Weather of Arabia - A new study revealed that parts of East Asia could witness the formation of "atmospheric rivers" due to climate change, which leads to record levels of precipitation with it.
"Atmospheric rivers" is a term used to describe long, narrow trails of condensing water vapor. These narrow paths of concentrated moisture in the atmosphere can quickly cause flooding when they hit a barrier such as a mountain range, releasing huge amounts of water in a short period of time.
According to models created by scientists to investigate the behavior of atmospheric rivers and extreme precipitation in East Asia under different consequences of climate change, precipitation events in East Asia will be more frequent and more intense in the coming decades as the planet warms. More water will be carried through the air, and more rain will fall on the ground.
Scientists conducted this study after East Asia experienced very heavy rains in July 2018 and July 2020 due to atmospheric rivers.
To understand the effect, the team used high-resolution simulations of global atmospheric cycles that virtually recreate the conditions in the atmosphere.
They looked at other regional climate models, and compared simulations based on real meteorological data from 1951 to 2010 with forecasts for 2090.
The authors used a climate scenario that would result in 7.2°F (4°C) of warming, compared to pre-industrial levels, well above the 3.6°F (2°C) target set as part of the Paris climate agreement.
Scientists from the University of Tsukuba in Japan found that if temperatures rise by 4 degrees Celsius, in the worst-case scenario, atmospheric rivers will be strengthened, leading to unprecedented record levels of precipitation across East Asia.
Although they only looked at East Asia, the team says their predictions will also apply to mid-latitudes with steep mountain ranges, including Europe and North America.
Creating simulations based on different outcomes of climate change allows scientists to predict the impact of different weather events as the world warms.
The Japanese team says they have already seen clear signs of global warming hitting parts of the country, so they wanted to know how things could go wrong.
"It is becoming more and more evident that global warming means more than just rising temperatures," they wrote.
Extreme events, such as torrential rains, floods and heat waves, are becoming more frequent and intense around the world.
The scientists cautioned that this "creates an urgent need to anticipate and prepare for these changes" in the future, when discussing the need for their work.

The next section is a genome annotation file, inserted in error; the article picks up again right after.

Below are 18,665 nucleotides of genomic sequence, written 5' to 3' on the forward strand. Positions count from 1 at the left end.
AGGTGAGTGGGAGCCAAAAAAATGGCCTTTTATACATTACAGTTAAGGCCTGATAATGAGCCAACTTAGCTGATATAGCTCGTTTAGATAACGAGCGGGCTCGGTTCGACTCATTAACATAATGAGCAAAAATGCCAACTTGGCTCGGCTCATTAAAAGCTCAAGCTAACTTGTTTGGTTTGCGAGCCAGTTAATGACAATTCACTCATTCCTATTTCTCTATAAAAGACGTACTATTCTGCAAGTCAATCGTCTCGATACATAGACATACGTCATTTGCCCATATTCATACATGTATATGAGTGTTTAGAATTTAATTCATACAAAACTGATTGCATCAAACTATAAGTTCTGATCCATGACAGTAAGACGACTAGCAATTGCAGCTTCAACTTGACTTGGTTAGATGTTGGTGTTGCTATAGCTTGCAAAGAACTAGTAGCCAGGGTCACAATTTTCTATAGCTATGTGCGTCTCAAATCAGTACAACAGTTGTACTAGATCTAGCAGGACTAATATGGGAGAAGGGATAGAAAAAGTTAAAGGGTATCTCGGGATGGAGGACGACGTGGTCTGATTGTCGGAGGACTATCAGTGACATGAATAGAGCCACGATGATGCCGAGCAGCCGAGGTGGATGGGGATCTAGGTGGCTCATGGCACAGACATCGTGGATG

One particularly destructive extreme weather event is an increase in precipitation to unexpected and unprecedented levels, which can lead to flooding.
To help predict rainfall events, scientists looked at one cause: the interaction of atmospheric rivers with mountain ranges.
The team explained: "As the name suggests, atmospheric rivers are long, narrow bands of concentrated water vapor that flow through the atmosphere. When one of these bands meets a barrier, such as a mountain range, it can produce extreme levels of rain or snowfall." .
The study's lead author, Professor Yuichi Kamai, said the simulations predict enhanced water vapor transport, as well as increased precipitation at unprecedented levels.
In simulations, the largest amounts of atmospheric river-related precipitation occurred on the southern and western slopes of mountains in East Asia, including Japan, the Korean Peninsula, Taiwan and northeastern China.
The greatest rainfall will be on the southwestern slopes of the Japanese Alps.
The study was restricted to East Asia due to computer time and processing limitations, but they expected it would apply to other regions around the world.
Prof. Kamai explained: “Our results are likely to be applicable also in other mid-latitude regions where interactions between atmospheric rivers and steep mountains play a major role in precipitation, such as in western North America and Europe. These regions may also be exposed to extreme precipitation. Severe precipitation becomes more frequent and intense as the climate warms.
The results of the study were published in detail in the journal Geophysical Research Letters.